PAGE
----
COVID-19 is quickly becoming the No. 1 killer in Los Angeles County, say health officials, as the virus falls only behind heart disease.
Coronavirus continues to take its toll on county residents, significantly more deadly than the common flu, as the number of confirmed cases reached more than 165,000 countywide Thursday, including 4,213 deaths.
Among those grim numbers are 207 confirmed cases in South Pasadena as of Thursday, July 23, 23 of those succumbing from the disease.
Los Angeles Public Health Director Barbara Ferrer said the 7-day average of daily new infections has more than doubled over the last month, noting the daily positivity rate of new tests is now 8.5 percent.
“COVID-19 appears to be on track to claim more lives in L.A. County than any other disease than coronary heart disease,” said Ferrer.
From January through June of this year, Ferrer said coronavirus twice as many people in the region died from the virus as did the flu over the past 8-month flu season.
“Every family that loses a loved one to COVID-19 is left with a void in their lives that they will never be able to fill. We think of you and our hearts go out to you,” said Ferrer. “The flu is a dangerous virus in its own right, but it is nowhere near as deadly as COVID-19.”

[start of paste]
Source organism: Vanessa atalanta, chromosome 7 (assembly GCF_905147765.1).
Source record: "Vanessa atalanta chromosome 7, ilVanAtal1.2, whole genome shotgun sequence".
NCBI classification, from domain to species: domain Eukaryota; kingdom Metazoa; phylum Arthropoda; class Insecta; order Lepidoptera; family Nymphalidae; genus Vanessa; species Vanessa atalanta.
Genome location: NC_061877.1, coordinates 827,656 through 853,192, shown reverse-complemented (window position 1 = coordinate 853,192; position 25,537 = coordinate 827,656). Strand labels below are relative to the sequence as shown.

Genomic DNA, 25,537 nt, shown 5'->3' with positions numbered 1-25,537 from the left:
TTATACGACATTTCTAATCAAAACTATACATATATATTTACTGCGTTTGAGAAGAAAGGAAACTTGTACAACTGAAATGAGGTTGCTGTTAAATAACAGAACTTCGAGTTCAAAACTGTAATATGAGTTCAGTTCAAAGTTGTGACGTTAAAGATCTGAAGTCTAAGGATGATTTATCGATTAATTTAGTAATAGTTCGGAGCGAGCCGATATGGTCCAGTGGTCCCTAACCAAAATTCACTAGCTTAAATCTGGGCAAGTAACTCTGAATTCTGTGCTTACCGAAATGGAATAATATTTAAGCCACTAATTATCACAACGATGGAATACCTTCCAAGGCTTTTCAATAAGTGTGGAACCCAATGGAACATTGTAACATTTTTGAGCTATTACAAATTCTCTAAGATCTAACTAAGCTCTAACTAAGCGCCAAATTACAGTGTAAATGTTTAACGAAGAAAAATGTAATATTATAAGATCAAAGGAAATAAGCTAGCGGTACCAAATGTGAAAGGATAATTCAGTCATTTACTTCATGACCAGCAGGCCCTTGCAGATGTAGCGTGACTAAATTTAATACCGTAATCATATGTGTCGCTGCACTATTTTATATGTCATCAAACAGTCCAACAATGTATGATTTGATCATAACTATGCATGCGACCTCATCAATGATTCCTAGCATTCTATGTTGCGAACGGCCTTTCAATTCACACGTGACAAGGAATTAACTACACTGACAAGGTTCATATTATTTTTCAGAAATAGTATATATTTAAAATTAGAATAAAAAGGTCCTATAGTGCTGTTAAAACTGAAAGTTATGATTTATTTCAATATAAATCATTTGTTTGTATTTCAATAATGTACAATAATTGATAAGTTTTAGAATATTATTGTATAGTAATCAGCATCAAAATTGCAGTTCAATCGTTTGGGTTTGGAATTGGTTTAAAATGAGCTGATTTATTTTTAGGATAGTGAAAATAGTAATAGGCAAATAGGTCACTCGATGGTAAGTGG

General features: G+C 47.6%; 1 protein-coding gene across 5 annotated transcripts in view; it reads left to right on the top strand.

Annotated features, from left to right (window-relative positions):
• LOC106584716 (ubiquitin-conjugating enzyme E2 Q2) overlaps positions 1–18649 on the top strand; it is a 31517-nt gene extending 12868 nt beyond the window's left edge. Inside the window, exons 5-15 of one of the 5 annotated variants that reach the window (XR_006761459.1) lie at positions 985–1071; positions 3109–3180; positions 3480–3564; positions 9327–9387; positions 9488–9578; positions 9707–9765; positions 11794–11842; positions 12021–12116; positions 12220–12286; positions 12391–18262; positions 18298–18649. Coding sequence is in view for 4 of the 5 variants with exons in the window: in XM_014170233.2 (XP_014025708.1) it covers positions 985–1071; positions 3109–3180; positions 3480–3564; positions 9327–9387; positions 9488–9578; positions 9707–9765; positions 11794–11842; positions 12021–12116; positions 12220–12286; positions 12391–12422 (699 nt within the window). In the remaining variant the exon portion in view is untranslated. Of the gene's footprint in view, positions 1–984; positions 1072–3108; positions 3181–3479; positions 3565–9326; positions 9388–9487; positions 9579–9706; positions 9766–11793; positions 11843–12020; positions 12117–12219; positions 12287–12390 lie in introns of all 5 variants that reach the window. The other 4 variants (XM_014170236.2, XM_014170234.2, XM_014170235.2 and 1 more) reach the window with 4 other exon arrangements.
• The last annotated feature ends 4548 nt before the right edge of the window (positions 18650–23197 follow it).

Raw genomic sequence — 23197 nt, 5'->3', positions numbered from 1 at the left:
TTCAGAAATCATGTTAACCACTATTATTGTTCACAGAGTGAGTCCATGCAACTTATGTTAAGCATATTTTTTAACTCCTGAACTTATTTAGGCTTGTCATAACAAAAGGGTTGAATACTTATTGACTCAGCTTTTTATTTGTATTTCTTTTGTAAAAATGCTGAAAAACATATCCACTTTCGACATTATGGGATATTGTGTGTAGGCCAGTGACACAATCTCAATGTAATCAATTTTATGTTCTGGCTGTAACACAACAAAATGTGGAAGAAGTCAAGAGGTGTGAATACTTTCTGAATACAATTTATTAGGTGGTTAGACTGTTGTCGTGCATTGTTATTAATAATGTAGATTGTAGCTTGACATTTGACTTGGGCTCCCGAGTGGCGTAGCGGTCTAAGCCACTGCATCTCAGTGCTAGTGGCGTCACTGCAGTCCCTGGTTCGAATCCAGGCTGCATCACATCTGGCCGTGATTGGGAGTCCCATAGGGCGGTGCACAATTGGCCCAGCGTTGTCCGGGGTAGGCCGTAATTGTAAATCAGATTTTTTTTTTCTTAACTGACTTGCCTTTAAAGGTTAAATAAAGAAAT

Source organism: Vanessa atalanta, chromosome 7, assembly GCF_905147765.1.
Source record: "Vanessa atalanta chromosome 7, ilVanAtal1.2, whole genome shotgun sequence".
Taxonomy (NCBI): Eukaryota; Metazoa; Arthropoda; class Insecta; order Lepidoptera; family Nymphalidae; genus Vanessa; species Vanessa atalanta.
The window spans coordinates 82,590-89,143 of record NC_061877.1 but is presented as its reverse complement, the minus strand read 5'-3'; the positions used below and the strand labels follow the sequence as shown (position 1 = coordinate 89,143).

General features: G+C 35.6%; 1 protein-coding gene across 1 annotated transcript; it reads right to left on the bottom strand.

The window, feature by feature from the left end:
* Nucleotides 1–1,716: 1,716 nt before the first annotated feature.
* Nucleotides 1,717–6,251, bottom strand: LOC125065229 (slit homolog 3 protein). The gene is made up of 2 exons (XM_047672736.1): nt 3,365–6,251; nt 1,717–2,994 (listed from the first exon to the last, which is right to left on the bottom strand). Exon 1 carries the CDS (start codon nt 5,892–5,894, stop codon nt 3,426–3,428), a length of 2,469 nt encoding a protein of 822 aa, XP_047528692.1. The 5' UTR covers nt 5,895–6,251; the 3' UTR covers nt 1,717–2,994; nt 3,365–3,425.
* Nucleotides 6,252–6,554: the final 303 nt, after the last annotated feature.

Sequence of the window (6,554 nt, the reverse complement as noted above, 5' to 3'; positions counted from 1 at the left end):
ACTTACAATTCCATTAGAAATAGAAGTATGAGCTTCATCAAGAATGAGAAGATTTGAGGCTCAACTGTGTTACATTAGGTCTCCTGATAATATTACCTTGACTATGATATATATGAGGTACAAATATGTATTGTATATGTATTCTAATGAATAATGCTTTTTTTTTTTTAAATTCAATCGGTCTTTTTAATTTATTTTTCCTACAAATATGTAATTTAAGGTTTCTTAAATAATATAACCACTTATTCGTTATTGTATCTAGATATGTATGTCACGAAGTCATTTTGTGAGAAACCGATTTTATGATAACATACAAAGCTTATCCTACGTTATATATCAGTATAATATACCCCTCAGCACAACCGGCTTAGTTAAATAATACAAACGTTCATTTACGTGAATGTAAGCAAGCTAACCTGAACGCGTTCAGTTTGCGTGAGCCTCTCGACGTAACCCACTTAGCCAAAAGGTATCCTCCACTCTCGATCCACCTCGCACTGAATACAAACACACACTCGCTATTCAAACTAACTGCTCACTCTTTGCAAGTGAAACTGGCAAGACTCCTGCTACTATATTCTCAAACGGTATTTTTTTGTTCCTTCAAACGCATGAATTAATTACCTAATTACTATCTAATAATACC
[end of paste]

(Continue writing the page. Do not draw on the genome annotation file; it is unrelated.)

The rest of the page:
Stressing that the coronavirus is on track to become the second leading cause of death in L.A. County, Ferrer added, “We need to take its strength and power seriously. A lax attitude to this virus can be deadly for someone you love. You could be infected, not know it, and pass the infection to someone you love who may not be as lucky as you. Please be caring of those around you — wear a face covering, maintain physical distancing and practice hand hygiene. It can save lives.”
Over a six month period last year, heart disease was the top cause of death, with nearly 6,000 dying from it. It appears that COVID-19, according to L.A. County health officials, with more than 3,400 deaths during the same time period, is on track to kill more in Los Angeles County residents than any disease except coronary heart disease – topping the number from Alzheimer’s Disease, other kinds of heart disease, stroke and COPD.
As a result of the coronavirus so easily transmitted among people in contact with each other, Ferrer emphasized the importance of business owners and residents doing their part to slow the spread of COVID-19.
Current Health Officer Orders require business owners to close indoor operations at many businesses, taking immediate action to implement strategies to protect workers and customers. Ferrer, like other health officials, urges the public to avoid the Three C’s: Crowded places, Confined spaces and Close contact with others not in your household.
She pushed the importance of wearing a face covering securely over the nose and mouth and keep six feet apart from others not in a household when out in public.